Have you ever seen a caribou? How about a muskox? Alaska’s wildlife is amazing. There’s nothing quite like the thrill of seeing a humpback whale breaching or brown bears fishing for salmon or a bald eagle soaring over the forest. At national wildlife refuges, national parks and wilderness areas, you can experience the best of Alaska’s wildlife. Kenai National Wildlife Refugealone is a home to otters, moose, wolves, snowshoe hares, foxes and dozens of species of birds and fish. Katmai National Park and Preserve and Kodiak National Wildlife Refuge are some of the best places in the world to see brown bears. If you love wildlife, Alaska is the place for you!

Leading the way on energy

An drilling platform stands above the still water of an ice covered ocean.
Offshore platforms in Alaska. Photo by Bureau of Ocean Energy Management.

Alaska’s resources extend from its interior mountains to its extensive coastal seas. Interior’s Bureau of Ocean Energy Management manages the development of energy off the coast of Alaska in an environmentally and economically responsible way. This means BOEM’s oil and gas leasing programs, environmental analysis and resource evaluation produce homegrown American energy. BOEM’s most recent lease sale on June 21, 2017, brought in over $3 million in high bids. In addition, the National Petroleum Reserve-Alaska, a 22.8 million-acre area on the state’s North Slope administered by Bureau of Land Management, is the largest block of federally managed land in the United States. Crude oil from onshore and offshore North Slope production is transported via the Trans–Alaska Pipeline from Prudhoe Bay through 800 miles of rugged terrain to the northernmost ice-free port in America at Valdez, Alaska.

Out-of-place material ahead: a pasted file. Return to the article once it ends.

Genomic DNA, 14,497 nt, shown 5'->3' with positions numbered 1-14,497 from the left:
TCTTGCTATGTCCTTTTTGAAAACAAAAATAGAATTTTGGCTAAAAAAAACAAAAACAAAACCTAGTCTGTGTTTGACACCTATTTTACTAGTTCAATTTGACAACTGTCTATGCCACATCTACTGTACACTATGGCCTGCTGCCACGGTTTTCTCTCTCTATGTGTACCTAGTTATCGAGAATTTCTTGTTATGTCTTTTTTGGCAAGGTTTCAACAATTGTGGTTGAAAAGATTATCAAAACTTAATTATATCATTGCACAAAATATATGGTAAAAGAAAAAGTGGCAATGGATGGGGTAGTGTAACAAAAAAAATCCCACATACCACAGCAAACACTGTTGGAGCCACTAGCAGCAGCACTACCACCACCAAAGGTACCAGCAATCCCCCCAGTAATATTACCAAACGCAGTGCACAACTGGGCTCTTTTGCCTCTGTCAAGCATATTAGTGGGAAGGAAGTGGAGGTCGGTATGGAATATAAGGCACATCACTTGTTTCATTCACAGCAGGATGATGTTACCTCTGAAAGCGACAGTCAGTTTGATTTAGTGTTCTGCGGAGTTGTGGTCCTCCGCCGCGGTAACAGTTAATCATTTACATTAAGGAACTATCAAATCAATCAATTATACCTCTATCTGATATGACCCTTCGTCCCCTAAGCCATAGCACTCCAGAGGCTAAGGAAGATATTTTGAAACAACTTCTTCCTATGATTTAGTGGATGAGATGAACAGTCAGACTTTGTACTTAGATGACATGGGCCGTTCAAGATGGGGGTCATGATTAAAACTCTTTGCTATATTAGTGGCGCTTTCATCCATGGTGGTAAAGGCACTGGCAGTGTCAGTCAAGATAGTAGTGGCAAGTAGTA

The largest national park

An aerial photo of mountain ranges and massive glaciers cover a wide landscape running down to blue inlets.
An aerial photo of a small part of Wrangell-St. Elias National Park and Preserve’s massive landscape. Photo by National Park Service.

Combine the size of Yellowstone and Yosemite National Parks; now add in the entire area of Switzerland as well. No, it’s not another country, it’s the size of Wrangell-St. Elias National Park and Preserve. Over 13.2 million acres, Wrangell-St. Elias contains opportunities unparalleled at other parks in the country. The superlatives for the park are almost unbelievable. It’s home to the nation’s second highest peak — the 18,008-foot tall Mount Elias — wide river valleys and a glacier larger than the state of Rhode Island. Add in amazing wildlife and volcanoes, and this park is an adventurer’s dream.

A sporting paradise

A man wearing outdoor gear and fishing with a rod and reel stands on a rock on the bank of a rushing river.
Fishing on the Delta Wild and Scenic River. Photo by Bob Wick, Bureau of Land Management.